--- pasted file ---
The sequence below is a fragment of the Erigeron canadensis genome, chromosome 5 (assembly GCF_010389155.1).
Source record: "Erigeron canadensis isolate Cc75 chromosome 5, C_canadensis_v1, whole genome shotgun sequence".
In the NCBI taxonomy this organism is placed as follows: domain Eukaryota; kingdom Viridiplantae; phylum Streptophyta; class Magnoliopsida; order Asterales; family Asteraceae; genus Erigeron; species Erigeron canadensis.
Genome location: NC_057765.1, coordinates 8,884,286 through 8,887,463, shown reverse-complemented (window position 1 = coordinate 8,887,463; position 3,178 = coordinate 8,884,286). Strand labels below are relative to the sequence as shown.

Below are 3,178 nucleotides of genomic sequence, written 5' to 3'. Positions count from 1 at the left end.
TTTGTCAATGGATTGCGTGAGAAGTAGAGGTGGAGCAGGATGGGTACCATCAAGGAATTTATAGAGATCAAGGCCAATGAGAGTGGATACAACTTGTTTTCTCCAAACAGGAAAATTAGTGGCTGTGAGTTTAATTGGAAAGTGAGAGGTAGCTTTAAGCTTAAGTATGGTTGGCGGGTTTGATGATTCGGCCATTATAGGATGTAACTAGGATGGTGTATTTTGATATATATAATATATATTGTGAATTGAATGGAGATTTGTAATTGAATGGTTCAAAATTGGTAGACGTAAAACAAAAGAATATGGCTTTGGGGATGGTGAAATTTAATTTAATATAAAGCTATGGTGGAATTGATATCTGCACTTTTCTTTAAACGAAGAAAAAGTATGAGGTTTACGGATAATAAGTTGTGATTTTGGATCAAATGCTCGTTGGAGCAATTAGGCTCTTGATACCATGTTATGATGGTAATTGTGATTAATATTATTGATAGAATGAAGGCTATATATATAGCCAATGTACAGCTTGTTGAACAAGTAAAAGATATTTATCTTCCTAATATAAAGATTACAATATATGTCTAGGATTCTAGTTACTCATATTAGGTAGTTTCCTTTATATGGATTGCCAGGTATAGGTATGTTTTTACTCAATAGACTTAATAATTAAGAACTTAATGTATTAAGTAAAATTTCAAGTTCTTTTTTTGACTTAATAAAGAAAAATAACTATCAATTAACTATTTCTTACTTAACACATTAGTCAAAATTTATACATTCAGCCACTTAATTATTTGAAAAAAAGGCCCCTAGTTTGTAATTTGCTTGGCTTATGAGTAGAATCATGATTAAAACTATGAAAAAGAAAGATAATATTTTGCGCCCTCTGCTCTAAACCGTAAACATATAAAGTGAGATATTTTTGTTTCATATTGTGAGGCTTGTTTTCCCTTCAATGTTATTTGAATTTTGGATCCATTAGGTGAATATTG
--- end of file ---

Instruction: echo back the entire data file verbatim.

The sequence below is a fragment of the Erigeron canadensis genome, chromosome 5 (assembly GCF_010389155.1).
Source record: "Erigeron canadensis isolate Cc75 chromosome 5, C_canadensis_v1, whole genome shotgun sequence".
In the NCBI taxonomy this organism is placed as follows: domain Eukaryota; kingdom Viridiplantae; phylum Streptophyta; class Magnoliopsida; order Asterales; family Asteraceae; genus Erigeron; species Erigeron canadensis.
Genome location: NC_057765.1, coordinates 8,884,286 through 8,887,463, shown reverse-complemented (window position 1 = coordinate 8,887,463; position 3,178 = coordinate 8,884,286). Strand labels below are relative to the sequence as shown.

Below are 3,178 nucleotides of genomic sequence, written 5' to 3'. Positions count from 1 at the left end.
TTTGTCAATGGATTGCGTGAGAAGTAGAGGTGGAGCAGGATGGGTACCATCAAGGAATTTATAGAGATCAAGGCCAATGAGAGTGGATACAACTTGTTTTCTCCAAACAGGAAAATTAGTGGCTGTGAGTTTAATTGGAAAGTGAGAGGTAGCTTTAAGCTTAAGTATGGTTGGCGGGTTTGATGATTCGGCCATTATAGGATGTAACTAGGATGGTGTATTTTGATATATATAATATATATTGTGAATTGAATGGAGATTTGTAATTGAATGGTTCAAAATTGGTAGACGTAAAACAAAAGAATATGGCTTTGGGGATGGTGAAATTTAATTTAATATAAAGCTATGGTGGAATTGATATCTGCACTTTTCTTTAAACGAAGAAAAAGTATGAGGTTTACGGATAATAAGTTGTGATTTTGGATCAAATGCTCGTTGGAGCAATTAGGCTCTTGATACCATGTTATGATGGTAATTGTGATTAATATTATTGATAGAATGAAGGCTATATATATAGCCAATGTACAGCTTGTTGAACAAGTAAAAGATATTTATCTTCCTAATATAAAGATTACAATATATGTCTAGGATTCTAGTTACTCATATTAGGTAGTTTCCTTTATATGGATTGCCAGGTATAGGTATGTTTTTACTCAATAGACTTAATAATTAAGAACTTAATGTATTAAGTAAAATTTCAAGTTCTTTTTTTGACTTAATAAAGAAAAATAACTATCAATTAACTATTTCTTACTTAACACATTAGTCAAAATTTATACATTCAGCCACTTAATTATTTGAAAAAAAGGCCCCTAGTTTGTAATTTGCTTGGCTTATGAGTAGAATCATGATTAAAACTATGAAAAAGAAAGATAATATTTTGCGCCCTCTGCTCTAAACCGTAAACATATAAAGTGAGATATTTTTGTTTCATATTGTGAGGCTTGTTTTCCCTTCAATGTTATTTGAATTTTGGATCCATTAGGTGAATATTG